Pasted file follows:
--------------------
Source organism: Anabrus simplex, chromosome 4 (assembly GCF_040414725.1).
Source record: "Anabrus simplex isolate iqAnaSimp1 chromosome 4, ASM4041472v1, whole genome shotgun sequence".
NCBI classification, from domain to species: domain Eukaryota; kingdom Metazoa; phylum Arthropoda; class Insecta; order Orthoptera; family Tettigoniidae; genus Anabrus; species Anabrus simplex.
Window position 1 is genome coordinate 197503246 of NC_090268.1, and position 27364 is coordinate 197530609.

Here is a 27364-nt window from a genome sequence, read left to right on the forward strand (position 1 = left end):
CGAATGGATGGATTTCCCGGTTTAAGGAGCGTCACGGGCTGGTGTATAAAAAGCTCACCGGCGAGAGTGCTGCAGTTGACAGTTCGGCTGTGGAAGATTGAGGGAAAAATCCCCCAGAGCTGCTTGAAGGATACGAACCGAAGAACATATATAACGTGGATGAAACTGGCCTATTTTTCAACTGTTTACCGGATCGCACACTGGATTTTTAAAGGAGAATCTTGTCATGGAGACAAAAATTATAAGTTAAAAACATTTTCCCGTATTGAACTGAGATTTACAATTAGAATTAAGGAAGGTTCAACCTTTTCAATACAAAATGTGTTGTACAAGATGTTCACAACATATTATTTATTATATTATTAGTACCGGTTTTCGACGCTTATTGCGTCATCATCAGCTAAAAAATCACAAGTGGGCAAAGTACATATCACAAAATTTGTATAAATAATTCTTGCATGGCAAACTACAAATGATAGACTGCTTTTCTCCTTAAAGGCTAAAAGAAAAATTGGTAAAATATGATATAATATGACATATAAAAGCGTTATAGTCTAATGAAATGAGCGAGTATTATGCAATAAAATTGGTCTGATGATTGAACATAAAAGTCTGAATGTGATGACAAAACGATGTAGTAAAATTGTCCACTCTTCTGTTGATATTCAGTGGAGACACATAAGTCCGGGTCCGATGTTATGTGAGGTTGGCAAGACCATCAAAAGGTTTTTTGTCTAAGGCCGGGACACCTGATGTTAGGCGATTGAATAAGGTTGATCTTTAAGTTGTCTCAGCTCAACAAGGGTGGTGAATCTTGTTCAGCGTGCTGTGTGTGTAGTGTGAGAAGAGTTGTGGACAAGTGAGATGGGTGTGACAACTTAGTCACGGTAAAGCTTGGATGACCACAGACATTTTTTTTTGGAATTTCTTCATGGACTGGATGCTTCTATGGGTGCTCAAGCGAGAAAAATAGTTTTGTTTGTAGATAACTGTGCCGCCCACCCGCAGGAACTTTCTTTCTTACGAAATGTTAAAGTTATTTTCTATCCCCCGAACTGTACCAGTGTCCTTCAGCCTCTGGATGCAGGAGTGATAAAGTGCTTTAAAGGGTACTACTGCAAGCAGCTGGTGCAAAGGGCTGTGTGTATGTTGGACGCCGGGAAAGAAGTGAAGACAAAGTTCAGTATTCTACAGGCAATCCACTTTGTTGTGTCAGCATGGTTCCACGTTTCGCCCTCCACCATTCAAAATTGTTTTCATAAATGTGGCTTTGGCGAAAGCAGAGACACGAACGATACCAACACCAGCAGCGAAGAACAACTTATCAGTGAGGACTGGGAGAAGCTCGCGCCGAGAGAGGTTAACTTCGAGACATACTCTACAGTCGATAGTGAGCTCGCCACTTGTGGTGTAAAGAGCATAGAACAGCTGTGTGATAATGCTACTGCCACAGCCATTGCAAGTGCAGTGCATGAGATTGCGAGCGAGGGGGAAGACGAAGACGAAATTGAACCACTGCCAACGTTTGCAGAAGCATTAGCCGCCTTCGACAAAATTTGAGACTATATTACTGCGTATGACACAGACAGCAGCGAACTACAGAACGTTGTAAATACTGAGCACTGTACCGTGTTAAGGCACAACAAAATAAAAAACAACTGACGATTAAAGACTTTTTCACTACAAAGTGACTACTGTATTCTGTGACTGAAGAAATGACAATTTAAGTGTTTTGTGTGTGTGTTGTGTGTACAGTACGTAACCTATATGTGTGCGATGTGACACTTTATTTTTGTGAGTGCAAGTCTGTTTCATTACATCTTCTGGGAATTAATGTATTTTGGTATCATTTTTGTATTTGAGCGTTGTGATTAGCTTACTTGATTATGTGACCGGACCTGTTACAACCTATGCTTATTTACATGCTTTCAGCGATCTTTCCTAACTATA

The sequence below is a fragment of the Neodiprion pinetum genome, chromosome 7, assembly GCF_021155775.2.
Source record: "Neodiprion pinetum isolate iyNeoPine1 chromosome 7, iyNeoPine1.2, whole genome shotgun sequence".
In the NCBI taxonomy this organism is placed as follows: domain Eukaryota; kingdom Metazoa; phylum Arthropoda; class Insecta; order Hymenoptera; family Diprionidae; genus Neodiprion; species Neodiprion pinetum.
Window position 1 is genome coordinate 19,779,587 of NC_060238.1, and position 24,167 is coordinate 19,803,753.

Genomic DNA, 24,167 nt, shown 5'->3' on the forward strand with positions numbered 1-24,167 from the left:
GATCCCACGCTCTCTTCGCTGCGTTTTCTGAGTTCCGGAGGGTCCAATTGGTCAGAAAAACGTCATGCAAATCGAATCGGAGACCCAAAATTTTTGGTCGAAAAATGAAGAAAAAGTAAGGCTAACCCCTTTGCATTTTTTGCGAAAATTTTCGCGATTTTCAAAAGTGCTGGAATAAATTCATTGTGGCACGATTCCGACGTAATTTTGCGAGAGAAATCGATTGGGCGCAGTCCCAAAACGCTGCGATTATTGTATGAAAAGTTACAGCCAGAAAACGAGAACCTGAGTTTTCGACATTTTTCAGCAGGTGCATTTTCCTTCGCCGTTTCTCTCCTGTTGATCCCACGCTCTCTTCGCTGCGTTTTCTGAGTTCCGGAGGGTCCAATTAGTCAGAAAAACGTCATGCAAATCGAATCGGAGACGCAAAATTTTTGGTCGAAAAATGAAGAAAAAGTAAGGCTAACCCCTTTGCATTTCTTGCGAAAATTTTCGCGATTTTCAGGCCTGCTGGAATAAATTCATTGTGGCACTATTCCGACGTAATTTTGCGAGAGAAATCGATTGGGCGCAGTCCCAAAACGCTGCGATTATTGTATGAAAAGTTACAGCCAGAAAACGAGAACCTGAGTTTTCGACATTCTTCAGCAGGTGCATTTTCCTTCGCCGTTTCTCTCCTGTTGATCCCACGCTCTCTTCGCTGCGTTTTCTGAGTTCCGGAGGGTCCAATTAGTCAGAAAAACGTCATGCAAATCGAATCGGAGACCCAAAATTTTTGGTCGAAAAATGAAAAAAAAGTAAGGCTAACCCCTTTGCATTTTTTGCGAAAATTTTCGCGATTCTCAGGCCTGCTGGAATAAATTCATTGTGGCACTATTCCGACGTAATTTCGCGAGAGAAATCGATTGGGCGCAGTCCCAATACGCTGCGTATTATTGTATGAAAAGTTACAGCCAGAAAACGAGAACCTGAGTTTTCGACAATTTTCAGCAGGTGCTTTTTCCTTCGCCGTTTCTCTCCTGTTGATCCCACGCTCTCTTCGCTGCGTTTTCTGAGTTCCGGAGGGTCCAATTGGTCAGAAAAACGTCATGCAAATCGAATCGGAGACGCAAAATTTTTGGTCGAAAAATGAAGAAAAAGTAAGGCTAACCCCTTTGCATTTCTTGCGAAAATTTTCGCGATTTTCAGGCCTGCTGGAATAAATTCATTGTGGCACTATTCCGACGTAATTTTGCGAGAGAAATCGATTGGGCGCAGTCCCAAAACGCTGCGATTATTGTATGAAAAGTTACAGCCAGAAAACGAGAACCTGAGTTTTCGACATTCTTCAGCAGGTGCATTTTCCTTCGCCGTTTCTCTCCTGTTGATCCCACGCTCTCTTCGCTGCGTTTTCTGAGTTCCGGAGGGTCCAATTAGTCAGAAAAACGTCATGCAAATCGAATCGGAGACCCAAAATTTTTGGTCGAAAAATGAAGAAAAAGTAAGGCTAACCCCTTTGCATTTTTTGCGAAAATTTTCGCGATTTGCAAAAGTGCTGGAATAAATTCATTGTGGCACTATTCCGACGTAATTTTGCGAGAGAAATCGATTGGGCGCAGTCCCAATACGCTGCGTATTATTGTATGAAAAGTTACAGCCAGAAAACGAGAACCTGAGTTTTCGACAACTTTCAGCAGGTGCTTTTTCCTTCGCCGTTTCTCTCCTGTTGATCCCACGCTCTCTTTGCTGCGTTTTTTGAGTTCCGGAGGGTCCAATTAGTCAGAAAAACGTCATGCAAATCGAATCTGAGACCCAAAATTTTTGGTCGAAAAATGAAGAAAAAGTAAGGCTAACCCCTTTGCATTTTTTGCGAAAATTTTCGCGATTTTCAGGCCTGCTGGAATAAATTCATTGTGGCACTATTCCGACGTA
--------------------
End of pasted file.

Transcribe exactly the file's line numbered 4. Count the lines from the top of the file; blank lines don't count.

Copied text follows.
Window position 1 is genome coordinate 197503246 of NC_090268.1, and position 27364 is coordinate 197530609.